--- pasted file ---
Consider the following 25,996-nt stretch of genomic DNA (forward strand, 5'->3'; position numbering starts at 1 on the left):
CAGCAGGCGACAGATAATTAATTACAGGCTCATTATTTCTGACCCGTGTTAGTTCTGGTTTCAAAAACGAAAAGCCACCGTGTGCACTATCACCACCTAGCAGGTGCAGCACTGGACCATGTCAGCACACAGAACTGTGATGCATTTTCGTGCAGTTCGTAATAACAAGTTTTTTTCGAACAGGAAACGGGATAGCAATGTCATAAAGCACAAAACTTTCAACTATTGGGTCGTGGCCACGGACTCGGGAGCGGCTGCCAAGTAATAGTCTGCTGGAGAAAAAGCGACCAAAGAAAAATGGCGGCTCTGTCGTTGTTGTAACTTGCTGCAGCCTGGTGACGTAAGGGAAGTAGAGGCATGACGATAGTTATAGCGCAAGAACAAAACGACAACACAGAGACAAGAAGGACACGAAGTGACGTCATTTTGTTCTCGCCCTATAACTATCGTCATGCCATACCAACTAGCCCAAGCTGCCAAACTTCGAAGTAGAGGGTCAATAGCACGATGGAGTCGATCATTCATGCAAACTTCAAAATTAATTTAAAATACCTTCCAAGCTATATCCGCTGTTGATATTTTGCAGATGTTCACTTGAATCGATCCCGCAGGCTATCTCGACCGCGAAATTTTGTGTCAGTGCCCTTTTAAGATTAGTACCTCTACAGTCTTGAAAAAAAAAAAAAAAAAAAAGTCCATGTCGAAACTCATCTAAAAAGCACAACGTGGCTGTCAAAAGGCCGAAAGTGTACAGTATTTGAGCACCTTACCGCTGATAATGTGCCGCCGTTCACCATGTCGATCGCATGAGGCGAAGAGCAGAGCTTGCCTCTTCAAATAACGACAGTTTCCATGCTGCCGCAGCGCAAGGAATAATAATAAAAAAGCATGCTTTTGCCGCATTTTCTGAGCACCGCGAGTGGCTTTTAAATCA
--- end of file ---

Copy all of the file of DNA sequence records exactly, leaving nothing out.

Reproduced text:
Consider the following 25,996-nt stretch of genomic DNA (forward strand, 5'->3'; position numbering starts at 1 on the left):
CAGCAGGCGACAGATAATTAATTACAGGCTCATTATTTCTGACCCGTGTTAGTTCTGGTTTCAAAAACGAAAAGCCACCGTGTGCACTATCACCACCTAGCAGGTGCAGCACTGGACCATGTCAGCACACAGAACTGTGATGCATTTTCGTGCAGTTCGTAATAACAAGTTTTTTTCGAACAGGAAACGGGATAGCAATGTCATAAAGCACAAAACTTTCAACTATTGGGTCGTGGCCACGGACTCGGGAGCGGCTGCCAAGTAATAGTCTGCTGGAGAAAAAGCGACCAAAGAAAAATGGCGGCTCTGTCGTTGTTGTAACTTGCTGCAGCCTGGTGACGTAAGGGAAGTAGAGGCATGACGATAGTTATAGCGCAAGAACAAAACGACAACACAGAGACAAGAAGGACACGAAGTGACGTCATTTTGTTCTCGCCCTATAACTATCGTCATGCCATACCAACTAGCCCAAGCTGCCAAACTTCGAAGTAGAGGGTCAATAGCACGATGGAGTCGATCATTCATGCAAACTTCAAAATTAATTTAAAATACCTTCCAAGCTATATCCGCTGTTGATATTTTGCAGATGTTCACTTGAATCGATCCCGCAGGCTATCTCGACCGCGAAATTTTGTGTCAGTGCCCTTTTAAGATTAGTACCTCTACAGTCTTGAAAAAAAAAAAAAAAAAAAAGTCCATGTCGAAACTCATCTAAAAAGCACAACGTGGCTGTCAAAAGGCCGAAAGTGTACAGTATTTGAGCACCTTACCGCTGATAATGTGCCGCCGTTCACCATGTCGATCGCATGAGGCGAAGAGCAGAGCTTGCCTCTTCAAATAACGACAGTTTCCATGCTGCCGCAGCGCAAGGAATAATAATAAAAAAGCATGCTTTTGCCGCATTTTCTGAGCACCGCGAGTGGCTTTTAAATCA